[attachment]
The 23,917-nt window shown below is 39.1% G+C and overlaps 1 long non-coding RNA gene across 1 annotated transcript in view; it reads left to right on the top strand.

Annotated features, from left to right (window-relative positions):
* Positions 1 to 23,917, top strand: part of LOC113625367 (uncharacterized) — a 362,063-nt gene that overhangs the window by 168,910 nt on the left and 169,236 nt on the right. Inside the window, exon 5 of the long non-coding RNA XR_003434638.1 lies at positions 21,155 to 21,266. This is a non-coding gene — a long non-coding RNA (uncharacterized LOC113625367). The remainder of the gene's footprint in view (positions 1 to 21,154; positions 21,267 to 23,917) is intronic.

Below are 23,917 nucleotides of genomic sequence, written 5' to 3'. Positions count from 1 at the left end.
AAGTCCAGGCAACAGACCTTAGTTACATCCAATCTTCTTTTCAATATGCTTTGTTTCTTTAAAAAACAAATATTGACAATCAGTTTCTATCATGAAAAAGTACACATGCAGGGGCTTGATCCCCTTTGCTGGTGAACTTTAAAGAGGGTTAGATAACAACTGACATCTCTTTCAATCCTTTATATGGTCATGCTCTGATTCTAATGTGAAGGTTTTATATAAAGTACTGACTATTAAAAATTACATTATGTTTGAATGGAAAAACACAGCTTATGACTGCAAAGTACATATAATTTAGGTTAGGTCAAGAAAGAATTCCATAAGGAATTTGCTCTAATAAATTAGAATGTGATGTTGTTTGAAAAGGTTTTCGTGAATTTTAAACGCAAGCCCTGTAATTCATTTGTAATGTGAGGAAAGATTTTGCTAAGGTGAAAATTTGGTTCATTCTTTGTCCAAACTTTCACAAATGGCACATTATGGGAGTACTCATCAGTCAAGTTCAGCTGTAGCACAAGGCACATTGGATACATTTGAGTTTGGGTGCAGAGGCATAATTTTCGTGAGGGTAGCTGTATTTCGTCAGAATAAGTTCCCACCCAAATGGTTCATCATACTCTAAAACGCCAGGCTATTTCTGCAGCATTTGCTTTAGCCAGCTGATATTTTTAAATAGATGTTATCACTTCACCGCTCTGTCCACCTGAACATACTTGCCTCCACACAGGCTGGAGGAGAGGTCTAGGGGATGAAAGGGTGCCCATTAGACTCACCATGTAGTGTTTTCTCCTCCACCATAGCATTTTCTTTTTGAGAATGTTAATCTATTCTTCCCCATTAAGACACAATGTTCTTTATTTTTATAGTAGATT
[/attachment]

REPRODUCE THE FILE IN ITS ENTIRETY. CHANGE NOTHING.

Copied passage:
The 23,917-nt window shown below is 39.1% G+C and overlaps 1 long non-coding RNA gene across 1 annotated transcript in view; it reads left to right on the top strand.

Annotated features, from left to right (window-relative positions):
* Positions 1 to 23,917, top strand: part of LOC113625367 (uncharacterized) — a 362,063-nt gene that overhangs the window by 168,910 nt on the left and 169,236 nt on the right. Inside the window, exon 5 of the long non-coding RNA XR_003434638.1 lies at positions 21,155 to 21,266. This is a non-coding gene — a long non-coding RNA (uncharacterized LOC113625367). The remainder of the gene's footprint in view (positions 1 to 21,154; positions 21,267 to 23,917) is intronic.

Below are 23,917 nucleotides of genomic sequence, written 5' to 3'. Positions count from 1 at the left end.
AAGTCCAGGCAACAGACCTTAGTTACATCCAATCTTCTTTTCAATATGCTTTGTTTCTTTAAAAAACAAATATTGACAATCAGTTTCTATCATGAAAAAGTACACATGCAGGGGCTTGATCCCCTTTGCTGGTGAACTTTAAAGAGGGTTAGATAACAACTGACATCTCTTTCAATCCTTTATATGGTCATGCTCTGATTCTAATGTGAAGGTTTTATATAAAGTACTGACTATTAAAAATTACATTATGTTTGAATGGAAAAACACAGCTTATGACTGCAAAGTACATATAATTTAGGTTAGGTCAAGAAAGAATTCCATAAGGAATTTGCTCTAATAAATTAGAATGTGATGTTGTTTGAAAAGGTTTTCGTGAATTTTAAACGCAAGCCCTGTAATTCATTTGTAATGTGAGGAAAGATTTTGCTAAGGTGAAAATTTGGTTCATTCTTTGTCCAAACTTTCACAAATGGCACATTATGGGAGTACTCATCAGTCAAGTTCAGCTGTAGCACAAGGCACATTGGATACATTTGAGTTTGGGTGCAGAGGCATAATTTTCGTGAGGGTAGCTGTATTTCGTCAGAATAAGTTCCCACCCAAATGGTTCATCATACTCTAAAACGCCAGGCTATTTCTGCAGCATTTGCTTTAGCCAGCTGATATTTTTAAATAGATGTTATCACTTCACCGCTCTGTCCACCTGAACATACTTGCCTCCACACAGGCTGGAGGAGAGGTCTAGGGGATGAAAGGGTGCCCATTAGACTCACCATGTAGTGTTTTCTCCTCCACCATAGCATTTTCTTTTTGAGAATGTTAATCTATTCTTCCCCATTAAGACACAATGTTCTTTATTTTTATAGTAGATT